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"Conservative" Scientists Take on Climate Change Deniers?

Whenever the old stream media report on someone who is supposedly "conservative" but who nevertheless agrees with them, you can be pretty sure a snow job is coming.

On January 6, Neela Banerjee reported (in the Seattle Times and elsewhere) about conservative scientists who nevertheless . . . wait for it . . . believe in climate change. Wow! (Of course, "believe in climate change" is the confusing euphemism for believing that we are catastrophically altering the natural climate -- which always changes -- and that the only solutions involve increasing the power of the federal government and the UN. But never mind that for now.)

Banerjee tells us about scientists, such as "politically conservative" Kerry Emanuel, from MIT, and various evangelical and Mormon scientists who believe that we're harming the global climate and that a political solution is needed.

The appropriate response, surely, is: So what? There are a number of evangelicals who are pro-life and defend heterosexual marriage (the conservative litmus tests Banerjee mentions in the story), who also think we're altering the climate. It's not clear why these issues would always be bundled together. And there are Republicans worried about climate change. On the other side, there are liberals who doubt the intellectual orthodoxy on the climate issue. The world is an interesting place. Not everybody thinks the same thing.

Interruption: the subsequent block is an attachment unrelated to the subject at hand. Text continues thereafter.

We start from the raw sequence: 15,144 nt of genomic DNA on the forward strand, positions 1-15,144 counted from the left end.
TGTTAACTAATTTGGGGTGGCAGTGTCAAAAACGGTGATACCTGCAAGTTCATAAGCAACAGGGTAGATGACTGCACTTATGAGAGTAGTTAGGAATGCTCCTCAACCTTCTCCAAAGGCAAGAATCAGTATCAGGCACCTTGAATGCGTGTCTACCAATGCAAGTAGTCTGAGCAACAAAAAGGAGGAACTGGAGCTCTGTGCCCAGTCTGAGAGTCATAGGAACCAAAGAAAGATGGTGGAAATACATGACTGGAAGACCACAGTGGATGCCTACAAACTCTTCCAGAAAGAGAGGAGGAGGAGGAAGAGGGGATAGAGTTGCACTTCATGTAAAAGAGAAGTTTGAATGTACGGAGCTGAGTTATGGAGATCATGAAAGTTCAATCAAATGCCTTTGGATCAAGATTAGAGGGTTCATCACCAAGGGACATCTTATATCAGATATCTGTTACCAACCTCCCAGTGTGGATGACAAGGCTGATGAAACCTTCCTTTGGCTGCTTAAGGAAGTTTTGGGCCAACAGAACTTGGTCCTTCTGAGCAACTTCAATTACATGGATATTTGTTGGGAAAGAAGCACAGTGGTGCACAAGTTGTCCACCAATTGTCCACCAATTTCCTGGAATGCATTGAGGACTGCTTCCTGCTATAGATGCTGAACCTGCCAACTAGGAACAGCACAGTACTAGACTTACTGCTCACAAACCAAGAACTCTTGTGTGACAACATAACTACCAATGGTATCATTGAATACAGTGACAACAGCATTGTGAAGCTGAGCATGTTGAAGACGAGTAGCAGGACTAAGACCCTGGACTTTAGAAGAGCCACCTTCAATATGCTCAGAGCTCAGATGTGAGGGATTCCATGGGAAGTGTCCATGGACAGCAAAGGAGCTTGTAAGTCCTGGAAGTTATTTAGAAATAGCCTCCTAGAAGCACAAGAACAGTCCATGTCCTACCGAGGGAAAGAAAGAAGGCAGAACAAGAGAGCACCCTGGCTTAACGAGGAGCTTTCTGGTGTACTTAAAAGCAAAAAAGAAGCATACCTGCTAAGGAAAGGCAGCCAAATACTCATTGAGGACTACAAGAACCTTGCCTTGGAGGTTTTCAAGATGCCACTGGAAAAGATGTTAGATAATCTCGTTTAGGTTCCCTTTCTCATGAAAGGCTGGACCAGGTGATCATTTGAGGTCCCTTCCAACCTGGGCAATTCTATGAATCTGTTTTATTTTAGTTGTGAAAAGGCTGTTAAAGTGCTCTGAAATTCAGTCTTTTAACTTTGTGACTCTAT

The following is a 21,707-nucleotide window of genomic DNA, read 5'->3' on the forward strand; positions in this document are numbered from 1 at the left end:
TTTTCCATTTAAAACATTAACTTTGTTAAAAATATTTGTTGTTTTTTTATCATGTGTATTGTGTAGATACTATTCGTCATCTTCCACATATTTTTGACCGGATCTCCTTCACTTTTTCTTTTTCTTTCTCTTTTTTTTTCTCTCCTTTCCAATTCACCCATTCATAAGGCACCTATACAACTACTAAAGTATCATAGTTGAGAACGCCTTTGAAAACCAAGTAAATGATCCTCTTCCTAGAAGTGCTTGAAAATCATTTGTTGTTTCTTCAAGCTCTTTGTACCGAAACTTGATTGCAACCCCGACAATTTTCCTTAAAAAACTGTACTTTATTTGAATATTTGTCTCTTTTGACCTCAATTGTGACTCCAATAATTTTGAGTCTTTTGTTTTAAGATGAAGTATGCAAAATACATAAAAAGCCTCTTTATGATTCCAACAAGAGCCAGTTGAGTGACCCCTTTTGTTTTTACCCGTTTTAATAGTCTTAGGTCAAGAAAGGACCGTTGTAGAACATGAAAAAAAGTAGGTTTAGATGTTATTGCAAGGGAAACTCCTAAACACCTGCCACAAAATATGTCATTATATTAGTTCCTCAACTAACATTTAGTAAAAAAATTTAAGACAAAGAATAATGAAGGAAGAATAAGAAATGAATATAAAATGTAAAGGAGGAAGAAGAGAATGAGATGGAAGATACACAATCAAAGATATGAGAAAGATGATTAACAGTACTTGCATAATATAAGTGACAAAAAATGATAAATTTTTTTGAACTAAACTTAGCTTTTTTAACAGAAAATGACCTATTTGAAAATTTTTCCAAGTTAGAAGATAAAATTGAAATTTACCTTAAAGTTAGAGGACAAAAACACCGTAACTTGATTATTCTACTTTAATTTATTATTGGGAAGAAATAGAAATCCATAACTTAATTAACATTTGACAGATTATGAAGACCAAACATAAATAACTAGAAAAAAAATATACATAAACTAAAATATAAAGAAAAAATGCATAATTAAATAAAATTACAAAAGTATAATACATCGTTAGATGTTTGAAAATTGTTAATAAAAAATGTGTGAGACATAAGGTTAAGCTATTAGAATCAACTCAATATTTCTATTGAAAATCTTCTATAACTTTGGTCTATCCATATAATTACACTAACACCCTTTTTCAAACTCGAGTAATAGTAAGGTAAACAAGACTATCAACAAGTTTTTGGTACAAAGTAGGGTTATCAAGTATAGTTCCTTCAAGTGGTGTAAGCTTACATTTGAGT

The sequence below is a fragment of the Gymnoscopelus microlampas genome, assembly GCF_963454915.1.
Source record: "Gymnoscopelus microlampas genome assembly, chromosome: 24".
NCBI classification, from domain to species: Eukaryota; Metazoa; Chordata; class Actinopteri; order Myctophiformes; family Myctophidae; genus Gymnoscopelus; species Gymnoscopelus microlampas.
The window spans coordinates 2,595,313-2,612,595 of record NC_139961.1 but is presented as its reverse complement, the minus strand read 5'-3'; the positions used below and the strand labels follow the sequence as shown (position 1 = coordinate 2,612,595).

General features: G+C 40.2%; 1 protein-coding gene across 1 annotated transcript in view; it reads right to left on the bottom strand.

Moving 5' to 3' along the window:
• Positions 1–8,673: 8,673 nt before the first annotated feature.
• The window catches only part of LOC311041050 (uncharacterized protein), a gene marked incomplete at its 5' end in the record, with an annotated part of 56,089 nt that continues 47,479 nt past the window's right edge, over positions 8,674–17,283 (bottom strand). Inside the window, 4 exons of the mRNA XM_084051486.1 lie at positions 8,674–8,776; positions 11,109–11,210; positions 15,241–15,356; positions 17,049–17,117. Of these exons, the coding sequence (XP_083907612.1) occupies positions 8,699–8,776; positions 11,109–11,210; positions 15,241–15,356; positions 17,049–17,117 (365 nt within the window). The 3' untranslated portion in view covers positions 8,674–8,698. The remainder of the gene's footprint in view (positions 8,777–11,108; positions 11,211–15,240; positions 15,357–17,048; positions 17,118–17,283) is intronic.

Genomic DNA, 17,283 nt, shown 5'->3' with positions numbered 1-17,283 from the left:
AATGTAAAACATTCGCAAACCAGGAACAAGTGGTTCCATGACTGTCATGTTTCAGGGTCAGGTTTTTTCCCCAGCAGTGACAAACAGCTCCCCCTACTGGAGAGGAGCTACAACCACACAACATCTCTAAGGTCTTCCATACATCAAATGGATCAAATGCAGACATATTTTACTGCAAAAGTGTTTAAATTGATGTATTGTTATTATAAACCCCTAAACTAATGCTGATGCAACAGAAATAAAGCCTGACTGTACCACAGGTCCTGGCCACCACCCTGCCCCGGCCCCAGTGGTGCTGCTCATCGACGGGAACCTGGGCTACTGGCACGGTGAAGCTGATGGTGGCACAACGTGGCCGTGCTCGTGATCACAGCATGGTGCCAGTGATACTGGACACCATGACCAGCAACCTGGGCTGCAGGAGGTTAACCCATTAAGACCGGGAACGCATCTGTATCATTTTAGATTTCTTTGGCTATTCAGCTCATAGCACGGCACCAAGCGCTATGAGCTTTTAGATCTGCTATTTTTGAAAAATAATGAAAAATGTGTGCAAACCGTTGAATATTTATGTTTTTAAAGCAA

Of course, the point of the story is something like this: "See, even Republican, evangelical, and Mormon scientists 'believe in climate change,' so any conservatives still doubting the official line are really really on the fringe."

I'm familiar with Professor Emanuel's work, and think he's a fine fellow. But interestingly, the reason he says he became convinced of "climate change" was a correlation with hurricanes:

Yet, as analyses of climate data advanced through the 1990s and Emanuel found a relationship between hurricanes and climate change in his work, he came to see a link between greenhouse-gas emissions and climate change.

There's one problem: there's no evidence of such a relationship.

Stories like this one are quite common. They report on a "conservative" or a "Christian" who has "grown" over the years, and now agrees with all reasonable people on some or another issue. Unfortunately, as seems to be the case with Emanuel and hurricanes, such "conservatives" often get with program about fifteen minutes after the program has changed.

And it usually turns out that the featured individuals are not all that conservative. If you read to the very end of the story, you'll learn this:

Although more scientists are pushing back against climate-change denial, Emanuel is not convinced it can help, given corporate interests and the weight of the GOP arrayed against them. All this is making him reconsider his political loyalties: For the first time in his life, he voted for a Democrat, Barack Obama, in 2008.

"I am a rare example of a Republican scientist, but I am seriously thinking about changing affiliation owing to the Republicans' increasingly anti-science stance," he wrote in an e-mail. "The best way to elevate the number of Republican scientists is to get Republican politicians to stop beating up on science and scientists."

Voting for Obama and conflating reasonable skepticism of politicized science with "beating up on science and scientists"? That doesn't sound very conservative to me.

So, boiled down to the facts, we've got a story about some scientists who are sometimes conservative on some issues, and who have sometimes voted for Republicans (and sometimes not), who also think we're harming the climate. This is news?